I am delighted to be appointed to the role of head of inclusion at the NHS Leadership Academy.
Great leadership is essential to high performance, and achieving high performance is about creating inclusion.
By inclusion, I mean that we positively strive to meet the needs of diverse groups. Essentially taking action to create the conditions where all staff feel respected and able to reach their full potential. We know that this will ultimately result in patients receiving the best quality care irrespective of disability, sex, sexual orientation, race, religion or belief, age, gender reassignment, marriage and civil partnership, pregnancy and maternity.
England is now far too diverse for a one size fits all model of healthcare. There is therefore some urgency for us to consistently and sustainably develop leaders who can articulate the vision for inclusivity, build upon success, embody this inclusive message and inspire and influence others to do the same.
I believe the NHS can do this well and my hope is that together, we will find new, creative and meaningful ways to ensure that health inequalities are reduced and become a thing of the past.
Inclusion is core to the values of the NHS constitution and when we witness dedicated staff making inclusion a reality through their work, we can rightfully take pride in knowing that we are witnessing our NHS at its very best.
My father died very recently and I am proud to say that he received the kind of care described above. It is with a smile that I remember a phrase that he would often quote, “You will reap what you sow”.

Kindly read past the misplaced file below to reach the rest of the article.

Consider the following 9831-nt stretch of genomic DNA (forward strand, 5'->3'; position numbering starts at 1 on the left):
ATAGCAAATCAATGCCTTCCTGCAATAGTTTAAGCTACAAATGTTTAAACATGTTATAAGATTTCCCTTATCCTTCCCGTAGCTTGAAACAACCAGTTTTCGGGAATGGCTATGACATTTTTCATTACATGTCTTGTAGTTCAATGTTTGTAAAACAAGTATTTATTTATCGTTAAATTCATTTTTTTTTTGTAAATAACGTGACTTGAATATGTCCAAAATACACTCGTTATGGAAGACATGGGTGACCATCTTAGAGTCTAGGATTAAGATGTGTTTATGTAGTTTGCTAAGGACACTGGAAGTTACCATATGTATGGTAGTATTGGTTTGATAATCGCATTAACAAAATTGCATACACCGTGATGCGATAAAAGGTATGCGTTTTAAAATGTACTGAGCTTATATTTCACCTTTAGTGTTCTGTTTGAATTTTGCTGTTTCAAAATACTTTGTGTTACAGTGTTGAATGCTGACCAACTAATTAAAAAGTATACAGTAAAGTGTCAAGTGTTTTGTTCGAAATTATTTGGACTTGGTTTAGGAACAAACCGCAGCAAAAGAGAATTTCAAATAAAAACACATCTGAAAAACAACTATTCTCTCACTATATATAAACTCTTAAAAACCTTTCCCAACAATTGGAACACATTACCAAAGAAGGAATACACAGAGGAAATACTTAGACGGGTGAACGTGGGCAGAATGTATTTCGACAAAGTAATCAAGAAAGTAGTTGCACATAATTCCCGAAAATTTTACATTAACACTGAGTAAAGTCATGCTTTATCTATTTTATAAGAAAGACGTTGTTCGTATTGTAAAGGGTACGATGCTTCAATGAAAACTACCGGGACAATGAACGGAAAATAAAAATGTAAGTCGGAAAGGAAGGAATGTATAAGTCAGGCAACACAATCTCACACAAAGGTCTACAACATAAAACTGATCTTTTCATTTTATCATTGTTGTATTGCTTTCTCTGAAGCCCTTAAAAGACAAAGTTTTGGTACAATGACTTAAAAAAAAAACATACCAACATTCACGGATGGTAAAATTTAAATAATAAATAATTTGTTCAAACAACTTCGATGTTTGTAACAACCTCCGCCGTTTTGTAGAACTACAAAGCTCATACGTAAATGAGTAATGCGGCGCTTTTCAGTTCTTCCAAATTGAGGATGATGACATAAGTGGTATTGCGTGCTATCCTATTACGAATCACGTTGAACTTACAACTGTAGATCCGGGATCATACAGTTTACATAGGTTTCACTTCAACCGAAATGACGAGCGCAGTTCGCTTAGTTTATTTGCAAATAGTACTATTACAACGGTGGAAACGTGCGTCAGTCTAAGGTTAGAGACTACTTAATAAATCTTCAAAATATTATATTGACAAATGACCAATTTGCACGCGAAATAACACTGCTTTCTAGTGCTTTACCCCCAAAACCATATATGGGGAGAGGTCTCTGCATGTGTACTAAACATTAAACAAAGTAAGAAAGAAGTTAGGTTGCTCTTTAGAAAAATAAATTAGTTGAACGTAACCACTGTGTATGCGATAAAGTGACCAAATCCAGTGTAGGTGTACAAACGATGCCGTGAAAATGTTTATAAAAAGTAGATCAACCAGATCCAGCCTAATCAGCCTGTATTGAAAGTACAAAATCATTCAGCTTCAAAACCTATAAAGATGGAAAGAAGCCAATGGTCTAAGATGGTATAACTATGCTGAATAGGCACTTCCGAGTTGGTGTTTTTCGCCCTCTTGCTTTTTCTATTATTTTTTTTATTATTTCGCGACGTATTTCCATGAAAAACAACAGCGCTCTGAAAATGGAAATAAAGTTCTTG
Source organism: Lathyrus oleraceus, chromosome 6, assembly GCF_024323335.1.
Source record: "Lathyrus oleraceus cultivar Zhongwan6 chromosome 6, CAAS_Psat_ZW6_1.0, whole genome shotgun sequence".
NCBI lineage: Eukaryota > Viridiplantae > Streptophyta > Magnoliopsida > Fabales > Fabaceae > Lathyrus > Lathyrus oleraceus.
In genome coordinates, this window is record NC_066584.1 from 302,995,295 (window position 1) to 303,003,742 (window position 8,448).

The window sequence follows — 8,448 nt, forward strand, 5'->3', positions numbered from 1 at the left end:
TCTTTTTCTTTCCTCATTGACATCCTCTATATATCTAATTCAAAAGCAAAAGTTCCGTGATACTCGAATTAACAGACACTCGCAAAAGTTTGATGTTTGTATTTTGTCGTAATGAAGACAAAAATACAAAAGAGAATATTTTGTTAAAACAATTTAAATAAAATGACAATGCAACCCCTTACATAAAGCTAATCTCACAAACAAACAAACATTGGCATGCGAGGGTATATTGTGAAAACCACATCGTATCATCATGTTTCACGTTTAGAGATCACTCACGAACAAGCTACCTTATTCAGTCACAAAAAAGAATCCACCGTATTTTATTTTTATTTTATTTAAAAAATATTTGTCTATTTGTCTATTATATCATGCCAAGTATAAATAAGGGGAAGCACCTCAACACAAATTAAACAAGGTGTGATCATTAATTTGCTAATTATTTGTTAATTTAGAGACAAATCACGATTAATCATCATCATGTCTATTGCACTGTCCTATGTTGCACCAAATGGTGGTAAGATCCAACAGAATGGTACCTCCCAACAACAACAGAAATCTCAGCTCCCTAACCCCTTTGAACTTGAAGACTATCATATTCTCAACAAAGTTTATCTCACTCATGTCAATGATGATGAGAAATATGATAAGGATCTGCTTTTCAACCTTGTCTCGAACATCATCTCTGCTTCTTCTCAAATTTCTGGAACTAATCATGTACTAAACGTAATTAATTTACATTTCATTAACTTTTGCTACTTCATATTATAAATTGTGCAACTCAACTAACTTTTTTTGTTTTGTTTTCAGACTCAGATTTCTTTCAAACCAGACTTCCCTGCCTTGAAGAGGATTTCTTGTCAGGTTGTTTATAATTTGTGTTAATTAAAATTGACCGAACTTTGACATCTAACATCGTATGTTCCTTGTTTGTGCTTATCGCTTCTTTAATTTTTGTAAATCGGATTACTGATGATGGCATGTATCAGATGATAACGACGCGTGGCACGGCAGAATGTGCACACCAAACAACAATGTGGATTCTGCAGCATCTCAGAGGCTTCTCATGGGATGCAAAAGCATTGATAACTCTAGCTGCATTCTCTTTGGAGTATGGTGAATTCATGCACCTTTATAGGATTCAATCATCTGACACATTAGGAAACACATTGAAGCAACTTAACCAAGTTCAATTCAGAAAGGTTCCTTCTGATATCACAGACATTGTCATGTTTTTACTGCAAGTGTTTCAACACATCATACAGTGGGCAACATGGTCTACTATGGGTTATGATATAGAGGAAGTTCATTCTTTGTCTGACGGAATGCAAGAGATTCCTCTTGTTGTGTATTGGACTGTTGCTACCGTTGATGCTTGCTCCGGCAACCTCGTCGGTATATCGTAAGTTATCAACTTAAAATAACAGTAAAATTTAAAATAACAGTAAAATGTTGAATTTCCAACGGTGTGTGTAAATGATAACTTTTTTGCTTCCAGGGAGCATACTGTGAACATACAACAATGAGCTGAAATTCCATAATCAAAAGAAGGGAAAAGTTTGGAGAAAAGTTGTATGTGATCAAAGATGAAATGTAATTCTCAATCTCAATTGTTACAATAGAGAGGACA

This simple saying sums up for me so many truths about organisational life. As human beings we are intrinsically relational. Our interactions sow the very seeds which create the environments within which our aspirations will grow.
Inclusion to me is about life enhancing and co-created possibilities. By using our natural inclinations for building relationships in its many forms, (networks, co-creation and collaboration) we can collectively create environments which facilitate and unlock the creative potential that inclusion brings.
Irrespective of where we have been in the past, we can contribute towards creating these future possibilities.
And we must now endeavour to quicken the pace of change by developing the inclusive, creative expertise in leadership which will meet future challenges and improve patient care.
Knowing this, I’m really looking forward to working together with the vast array of talented leaders within the NHS to create the inclusive conditions within which everyone thrives.